On a macro-level, one today has to notice a wave at the international level whereby voters have been turning much more ‘isolationistic, nationalistic and ethnocentristic’ and against (free?) movement of people and cargoes. For instance, just recently British voters opted for Brexit, which, while driven by desire against free movement of citizens within the EU, eventually will have to have implications on movement of goods, if and when Brexit gets to be implemented. Most definitely this is not a positive development for trade and for the shipping industry, especially given the fact that Great Britain has historically been a beacon for openness and trade, being an island nation with long tradition in and institutions for maritime and trade. Moving on to the Continental Europe, there have been reports that in the State of Bavaria in Germany there is very strong anti-trade sentiment against CETA, the Comprehensive Economic and Trade Agreement, between the 28-nation EU and Canada, finalized in 2014. And, in the USA, while the Obama administration has spared no efforts to fast track the Trans-Pacific Partnership (TPP), both presidential candidates – including his presumptive legacy preservationist Hillary Clinton – have come against the trade agreement. One cannot be sure of the outcome for these trade agreements, especially since they seem to be driven by voter angst against migrants from poor regions and/or possibly terrorist risk underlining, but the writing on the wall is clear that free trade is a ‘zero sum game’. Irrespective of one’s political or philosophical inclinations, trade and shipping will have to face some headwinds, at least in the short term.

Intra-region free trade agreements (FTA) such as ASEAN (Association of South-East Asian Nations), RCEP (Regional Comprehensive Economic Partnership), MERCOSUR and UNASUR in South America seem to be faring better, but these being localized agreements, their big impact on global trade (and shipping) is rather limited.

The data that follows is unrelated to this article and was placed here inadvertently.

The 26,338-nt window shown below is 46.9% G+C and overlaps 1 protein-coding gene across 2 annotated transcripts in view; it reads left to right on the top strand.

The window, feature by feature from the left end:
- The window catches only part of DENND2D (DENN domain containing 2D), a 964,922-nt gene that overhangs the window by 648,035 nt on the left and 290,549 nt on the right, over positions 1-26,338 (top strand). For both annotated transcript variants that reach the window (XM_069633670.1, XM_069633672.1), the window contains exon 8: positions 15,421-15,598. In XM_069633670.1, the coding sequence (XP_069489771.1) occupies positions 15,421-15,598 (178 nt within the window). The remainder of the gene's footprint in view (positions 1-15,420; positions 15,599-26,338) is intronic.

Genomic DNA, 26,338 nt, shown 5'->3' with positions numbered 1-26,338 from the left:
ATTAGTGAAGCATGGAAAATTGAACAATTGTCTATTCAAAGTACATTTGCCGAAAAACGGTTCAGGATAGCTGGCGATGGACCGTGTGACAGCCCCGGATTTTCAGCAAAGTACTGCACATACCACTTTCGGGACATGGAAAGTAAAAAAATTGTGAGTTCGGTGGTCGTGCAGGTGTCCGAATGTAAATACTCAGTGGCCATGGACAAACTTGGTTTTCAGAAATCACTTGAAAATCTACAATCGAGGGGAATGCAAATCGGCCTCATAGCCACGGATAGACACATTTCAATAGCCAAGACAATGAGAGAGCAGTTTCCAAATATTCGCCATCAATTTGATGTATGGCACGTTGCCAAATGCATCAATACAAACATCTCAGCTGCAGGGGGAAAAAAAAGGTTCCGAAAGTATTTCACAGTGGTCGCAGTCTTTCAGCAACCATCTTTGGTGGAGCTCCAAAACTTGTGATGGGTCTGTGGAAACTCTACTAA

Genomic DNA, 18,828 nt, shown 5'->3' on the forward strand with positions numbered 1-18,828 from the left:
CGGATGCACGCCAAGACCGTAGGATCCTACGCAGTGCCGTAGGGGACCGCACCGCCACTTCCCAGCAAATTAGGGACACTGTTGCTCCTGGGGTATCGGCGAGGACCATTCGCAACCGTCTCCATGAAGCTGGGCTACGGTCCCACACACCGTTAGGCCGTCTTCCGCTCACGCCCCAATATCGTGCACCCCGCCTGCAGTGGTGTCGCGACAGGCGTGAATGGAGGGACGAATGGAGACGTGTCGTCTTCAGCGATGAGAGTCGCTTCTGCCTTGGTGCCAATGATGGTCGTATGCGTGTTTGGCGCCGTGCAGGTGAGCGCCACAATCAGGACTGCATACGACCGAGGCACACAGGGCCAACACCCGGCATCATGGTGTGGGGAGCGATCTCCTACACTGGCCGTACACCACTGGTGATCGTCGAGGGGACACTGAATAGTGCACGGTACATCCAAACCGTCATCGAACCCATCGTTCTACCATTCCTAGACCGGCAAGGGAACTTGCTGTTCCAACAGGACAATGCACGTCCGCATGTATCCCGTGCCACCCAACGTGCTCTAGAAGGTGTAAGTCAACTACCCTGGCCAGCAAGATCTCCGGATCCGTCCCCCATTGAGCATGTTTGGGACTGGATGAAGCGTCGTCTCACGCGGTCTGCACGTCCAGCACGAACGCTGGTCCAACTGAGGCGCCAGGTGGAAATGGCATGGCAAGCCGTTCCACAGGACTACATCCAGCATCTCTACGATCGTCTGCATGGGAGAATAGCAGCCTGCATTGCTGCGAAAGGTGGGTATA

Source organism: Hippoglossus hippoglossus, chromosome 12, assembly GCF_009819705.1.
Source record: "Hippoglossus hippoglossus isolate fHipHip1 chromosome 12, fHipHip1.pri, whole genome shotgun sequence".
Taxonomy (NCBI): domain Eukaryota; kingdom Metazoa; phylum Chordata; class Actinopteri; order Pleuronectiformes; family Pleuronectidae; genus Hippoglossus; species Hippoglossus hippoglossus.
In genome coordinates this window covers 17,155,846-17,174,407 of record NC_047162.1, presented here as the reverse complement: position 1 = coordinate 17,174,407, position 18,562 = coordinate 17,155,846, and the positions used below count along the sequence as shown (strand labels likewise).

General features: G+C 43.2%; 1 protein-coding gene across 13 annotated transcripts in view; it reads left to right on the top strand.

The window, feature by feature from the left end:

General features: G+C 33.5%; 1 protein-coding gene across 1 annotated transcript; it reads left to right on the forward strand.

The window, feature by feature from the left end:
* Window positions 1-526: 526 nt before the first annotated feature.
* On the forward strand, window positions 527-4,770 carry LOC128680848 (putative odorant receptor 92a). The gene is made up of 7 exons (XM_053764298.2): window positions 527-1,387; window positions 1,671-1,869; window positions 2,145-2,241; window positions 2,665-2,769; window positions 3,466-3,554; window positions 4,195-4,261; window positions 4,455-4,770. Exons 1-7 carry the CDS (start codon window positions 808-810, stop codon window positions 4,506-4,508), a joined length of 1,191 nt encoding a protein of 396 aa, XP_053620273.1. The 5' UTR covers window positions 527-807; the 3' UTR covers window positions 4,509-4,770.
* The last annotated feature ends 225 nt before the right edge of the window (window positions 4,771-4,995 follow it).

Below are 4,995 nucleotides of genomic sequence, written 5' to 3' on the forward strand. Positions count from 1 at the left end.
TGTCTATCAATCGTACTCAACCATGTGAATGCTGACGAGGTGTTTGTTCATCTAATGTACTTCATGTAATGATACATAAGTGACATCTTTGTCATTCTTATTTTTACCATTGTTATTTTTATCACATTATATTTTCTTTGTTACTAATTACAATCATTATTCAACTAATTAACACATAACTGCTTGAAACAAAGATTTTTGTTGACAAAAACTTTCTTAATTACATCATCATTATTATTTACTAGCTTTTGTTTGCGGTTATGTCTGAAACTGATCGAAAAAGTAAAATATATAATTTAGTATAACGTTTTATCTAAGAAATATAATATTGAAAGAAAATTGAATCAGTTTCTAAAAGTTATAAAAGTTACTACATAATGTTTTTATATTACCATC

If there was ever any doubt on the beneficial impact of trade to shipping, in the following graph we present trade data from the WTO website, for total world exports and for exports from the USA and China starting in 1980 (in 2015 US$ value). China became formally member of the WTO at the end of 2001, and it’s apparent that trading values have increased for the world, USA and China since 2001. Of course, increased growth in trade since 2001 cannot totally be attributed to China’s ascension to WTO, but there is no doubt that China has been the primary driver. On the same graph, on the right scale in red, the annual averages for the Baltic dry bulk market (BIFFEX and BDI) are shown, and it’s clear that since 2001, the BDI had been trading – for most of the time – at a different plateau altogether.

Trade and BDI since 1980 (large)

‘One great wowing sound’ for shipping following China’s acceptance to WTO.

There is no dispute that shipping asset prices present great investment opportunities and that eventually enough ships will be scrapped to reach equilibrium with demand. On the other hand, the demand side of the equation has to be given proper consideration, in the light of present anti-trade sentiment in mostly the western world.

And, as a disclaimer, trade and trade agreements in this article are being viewed strictly from the point of view of a shipping man without imparting any political judgment or inclination, but bearing the strong belief that all trade is good for consumers and citizens and the society and culture, not to mention good for shipping, too.

Trade is not a zero sum game.


This article was first published on Splash24/7 under the title ‘Where’s the Growth in Trade?’ on August 8th, 2016. On August 14th, 2016, following A.P. Moeller’s quarterly report, Bloomberg published an article titled World’s Biggest Shipping Firm Warns Against U.S. Protectionism’.


© 2013 – present Basil M Karatzas & Karatzas Marine Advisors & Co.  All Rights Reserved.

IMPORTANT DISCLAIMER:  Access to this blog signifies the reader’s irrevocable acceptance of this disclaimer. No part of this blog can be reproduced by any means and under any circumstances, whatsoever, in whole or in part, without proper attribution or the consent of the copyright and trademark holders of this website. Whilst every effort has been made to ensure that information here within has been received from sources believed to be reliable and such information is believed to be accurate at the time of publishing, no warranties or assurances whatsoever are made in reference to accuracy or completeness of said information, and no liability whatsoever will be accepted for taking or failing to take any action upon any information contained in any part of this website.  Thank you for the consideration.